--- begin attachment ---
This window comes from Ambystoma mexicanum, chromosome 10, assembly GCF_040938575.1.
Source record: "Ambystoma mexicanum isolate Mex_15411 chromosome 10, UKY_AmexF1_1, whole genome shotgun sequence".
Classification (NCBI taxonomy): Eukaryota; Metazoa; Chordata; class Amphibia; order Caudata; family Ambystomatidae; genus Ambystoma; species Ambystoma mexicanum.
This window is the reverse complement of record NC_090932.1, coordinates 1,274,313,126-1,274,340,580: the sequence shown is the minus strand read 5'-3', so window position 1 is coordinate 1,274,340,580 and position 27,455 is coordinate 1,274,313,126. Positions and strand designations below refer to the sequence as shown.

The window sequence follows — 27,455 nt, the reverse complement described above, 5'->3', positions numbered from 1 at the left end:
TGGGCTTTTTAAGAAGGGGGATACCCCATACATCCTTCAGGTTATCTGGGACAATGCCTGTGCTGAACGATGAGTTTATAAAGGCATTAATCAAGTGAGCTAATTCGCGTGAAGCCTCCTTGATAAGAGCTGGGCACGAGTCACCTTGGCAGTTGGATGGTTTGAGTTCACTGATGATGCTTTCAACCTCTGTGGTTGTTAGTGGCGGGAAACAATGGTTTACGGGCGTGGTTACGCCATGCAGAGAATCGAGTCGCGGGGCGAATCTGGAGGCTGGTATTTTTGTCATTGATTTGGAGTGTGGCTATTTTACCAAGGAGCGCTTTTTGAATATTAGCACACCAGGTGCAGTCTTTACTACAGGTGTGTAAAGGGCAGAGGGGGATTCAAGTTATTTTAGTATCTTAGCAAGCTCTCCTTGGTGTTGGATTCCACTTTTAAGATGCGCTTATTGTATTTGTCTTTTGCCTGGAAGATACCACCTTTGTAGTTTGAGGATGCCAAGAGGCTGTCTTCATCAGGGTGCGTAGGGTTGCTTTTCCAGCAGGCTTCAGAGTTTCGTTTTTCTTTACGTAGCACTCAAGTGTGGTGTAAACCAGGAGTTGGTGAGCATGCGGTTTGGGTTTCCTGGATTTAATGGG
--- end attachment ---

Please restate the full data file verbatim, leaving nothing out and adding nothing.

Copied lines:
This window comes from Ambystoma mexicanum, chromosome 10, assembly GCF_040938575.1.
Source record: "Ambystoma mexicanum isolate Mex_15411 chromosome 10, UKY_AmexF1_1, whole genome shotgun sequence".
Classification (NCBI taxonomy): Eukaryota; Metazoa; Chordata; class Amphibia; order Caudata; family Ambystomatidae; genus Ambystoma; species Ambystoma mexicanum.
This window is the reverse complement of record NC_090932.1, coordinates 1,274,313,126-1,274,340,580: the sequence shown is the minus strand read 5'-3', so window position 1 is coordinate 1,274,340,580 and position 27,455 is coordinate 1,274,313,126. Positions and strand designations below refer to the sequence as shown.

The window sequence follows — 27,455 nt, the reverse complement described above, 5'->3', positions numbered from 1 at the left end:
TGGGCTTTTTAAGAAGGGGGATACCCCATACATCCTTCAGGTTATCTGGGACAATGCCTGTGCTGAACGATGAGTTTATAAAGGCATTAATCAAGTGAGCTAATTCGCGTGAAGCCTCCTTGATAAGAGCTGGGCACGAGTCACCTTGGCAGTTGGATGGTTTGAGTTCACTGATGATGCTTTCAACCTCTGTGGTTGTTAGTGGCGGGAAACAATGGTTTACGGGCGTGGTTACGCCATGCAGAGAATCGAGTCGCGGGGCGAATCTGGAGGCTGGTATTTTTGTCATTGATTTGGAGTGTGGCTATTTTACCAAGGAGCGCTTTTTGAATATTAGCACACCAGGTGCAGTCTTTACTACAGGTGTGTAAAGGGCAGAGGGGGATTCAAGTTATTTTAGTATCTTAGCAAGCTCTCCTTGGTGTTGGATTCCACTTTTAAGATGCGCTTATTGTATTTGTCTTTTGCCTGGAAGATACCACCTTTGTAGTTTGAGGATGCCAAGAGGCTGTCTTCATCAGGGTGCGTAGGGTTGCTTTTCCAGCAGGCTTCAGAGTTTCGTTTTTCTTTACGTAGCACTCAAGTGTGGTGTAAACCAGGAGTTGGTGAGCATGCGGTTTGGGTTTCCTGGATTTAATGGG